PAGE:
An arch, precise collection of poems that casts world-historical hierarchies in an aspic mold and serves them back to us on a warped platter.
Reading Prescribee is not dissimilar to the experience of coming across a recipe in a vintage American cookbook: it transforms the familiar ingredients of contemporary life into an uncanny, discomfiting concoction. Wielding English as a foreign language and medium, Chang redefines the history of Taiwan and captures the alienation of immigrant experience with a startlingly original voice. Flouting tired expectations of race, gender, nationality, and citizen status, Prescribee is as provocative as it is perceptive, as playful as it is sobering.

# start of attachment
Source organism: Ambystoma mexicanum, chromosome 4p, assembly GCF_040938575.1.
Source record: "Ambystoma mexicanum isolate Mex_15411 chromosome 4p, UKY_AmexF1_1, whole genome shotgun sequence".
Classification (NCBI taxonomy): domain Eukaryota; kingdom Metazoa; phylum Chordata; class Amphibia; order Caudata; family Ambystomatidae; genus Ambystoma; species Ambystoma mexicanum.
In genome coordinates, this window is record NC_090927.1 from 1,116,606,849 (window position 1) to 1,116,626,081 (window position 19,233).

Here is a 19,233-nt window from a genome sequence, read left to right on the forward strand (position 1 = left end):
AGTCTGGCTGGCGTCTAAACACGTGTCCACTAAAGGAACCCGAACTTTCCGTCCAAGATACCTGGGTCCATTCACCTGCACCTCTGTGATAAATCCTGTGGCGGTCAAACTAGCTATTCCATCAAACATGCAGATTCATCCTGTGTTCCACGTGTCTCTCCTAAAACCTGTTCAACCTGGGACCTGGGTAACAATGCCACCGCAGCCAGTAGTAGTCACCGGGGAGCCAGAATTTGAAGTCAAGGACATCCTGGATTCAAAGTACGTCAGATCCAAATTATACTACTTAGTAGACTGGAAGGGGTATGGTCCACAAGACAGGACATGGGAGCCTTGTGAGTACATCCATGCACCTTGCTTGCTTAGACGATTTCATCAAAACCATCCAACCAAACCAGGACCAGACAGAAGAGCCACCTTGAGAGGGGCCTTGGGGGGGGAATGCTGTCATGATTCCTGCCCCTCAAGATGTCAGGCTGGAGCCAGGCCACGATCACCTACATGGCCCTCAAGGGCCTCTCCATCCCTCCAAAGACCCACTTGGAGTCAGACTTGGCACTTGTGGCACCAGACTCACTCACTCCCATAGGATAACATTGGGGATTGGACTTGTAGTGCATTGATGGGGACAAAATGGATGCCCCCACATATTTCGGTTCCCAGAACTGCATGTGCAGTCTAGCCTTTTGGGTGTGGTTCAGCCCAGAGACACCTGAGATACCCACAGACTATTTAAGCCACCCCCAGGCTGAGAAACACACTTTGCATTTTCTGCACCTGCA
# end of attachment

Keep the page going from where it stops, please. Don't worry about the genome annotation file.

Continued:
Prescribee is full of surprises. The next page, the next line, even the next word turning away, or inward, or sharply upward in jagged spikes of feeling, controlled bursts of detail. Chia-Lun Chang’s voice is clear and bright and highly engaging—yet somehow elusive, keeping the reader on the move, asking questions and in the process, lighting up pleasure centers of the mind and the heart.
Click here to read two poems from Prescribee excerpted in Columbia Journal!